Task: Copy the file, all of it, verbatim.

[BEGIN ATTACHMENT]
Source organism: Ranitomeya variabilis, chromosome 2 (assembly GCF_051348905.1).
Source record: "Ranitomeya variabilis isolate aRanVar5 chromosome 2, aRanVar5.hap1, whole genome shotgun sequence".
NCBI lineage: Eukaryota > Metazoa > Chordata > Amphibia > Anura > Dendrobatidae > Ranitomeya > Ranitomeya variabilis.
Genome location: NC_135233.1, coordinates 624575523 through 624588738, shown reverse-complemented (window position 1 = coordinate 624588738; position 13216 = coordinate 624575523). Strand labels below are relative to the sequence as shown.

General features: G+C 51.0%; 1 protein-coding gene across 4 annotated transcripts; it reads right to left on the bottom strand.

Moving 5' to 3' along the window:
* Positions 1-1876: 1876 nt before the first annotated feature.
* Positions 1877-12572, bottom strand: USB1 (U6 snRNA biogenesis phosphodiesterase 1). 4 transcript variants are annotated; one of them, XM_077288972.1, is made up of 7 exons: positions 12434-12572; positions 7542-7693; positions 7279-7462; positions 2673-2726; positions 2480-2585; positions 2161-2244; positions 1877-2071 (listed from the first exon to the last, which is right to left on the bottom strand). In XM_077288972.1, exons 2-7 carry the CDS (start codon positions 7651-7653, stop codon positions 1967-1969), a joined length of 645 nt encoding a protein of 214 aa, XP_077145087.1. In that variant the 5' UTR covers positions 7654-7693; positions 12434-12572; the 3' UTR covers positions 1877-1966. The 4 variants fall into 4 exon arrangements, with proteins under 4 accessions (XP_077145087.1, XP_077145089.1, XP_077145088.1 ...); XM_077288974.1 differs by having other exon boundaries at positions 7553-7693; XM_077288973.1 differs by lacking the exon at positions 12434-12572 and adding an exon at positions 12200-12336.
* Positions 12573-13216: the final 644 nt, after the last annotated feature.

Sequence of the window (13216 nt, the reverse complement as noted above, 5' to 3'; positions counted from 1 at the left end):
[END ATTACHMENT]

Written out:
Source organism: Ranitomeya variabilis, chromosome 2 (assembly GCF_051348905.1).
Source record: "Ranitomeya variabilis isolate aRanVar5 chromosome 2, aRanVar5.hap1, whole genome shotgun sequence".
NCBI lineage: Eukaryota > Metazoa > Chordata > Amphibia > Anura > Dendrobatidae > Ranitomeya > Ranitomeya variabilis.
Genome location: NC_135233.1, coordinates 624575523 through 624588738, shown reverse-complemented (window position 1 = coordinate 624588738; position 13216 = coordinate 624575523). Strand labels below are relative to the sequence as shown.

General features: G+C 51.0%; 1 protein-coding gene across 4 annotated transcripts; it reads right to left on the bottom strand.

Moving 5' to 3' along the window:
* Positions 1-1876: 1876 nt before the first annotated feature.
* Positions 1877-12572, bottom strand: USB1 (U6 snRNA biogenesis phosphodiesterase 1). 4 transcript variants are annotated; one of them, XM_077288972.1, is made up of 7 exons: positions 12434-12572; positions 7542-7693; positions 7279-7462; positions 2673-2726; positions 2480-2585; positions 2161-2244; positions 1877-2071 (listed from the first exon to the last, which is right to left on the bottom strand). In XM_077288972.1, exons 2-7 carry the CDS (start codon positions 7651-7653, stop codon positions 1967-1969), a joined length of 645 nt encoding a protein of 214 aa, XP_077145087.1. In that variant the 5' UTR covers positions 7654-7693; positions 12434-12572; the 3' UTR covers positions 1877-1966. The 4 variants fall into 4 exon arrangements, with proteins under 4 accessions (XP_077145087.1, XP_077145089.1, XP_077145088.1 ...); XM_077288974.1 differs by having other exon boundaries at positions 7553-7693; XM_077288973.1 differs by lacking the exon at positions 12434-12572 and adding an exon at positions 12200-12336.
* Positions 12573-13216: the final 644 nt, after the last annotated feature.

Sequence of the window (13216 nt, the reverse complement as noted above, 5' to 3'; positions counted from 1 at the left end):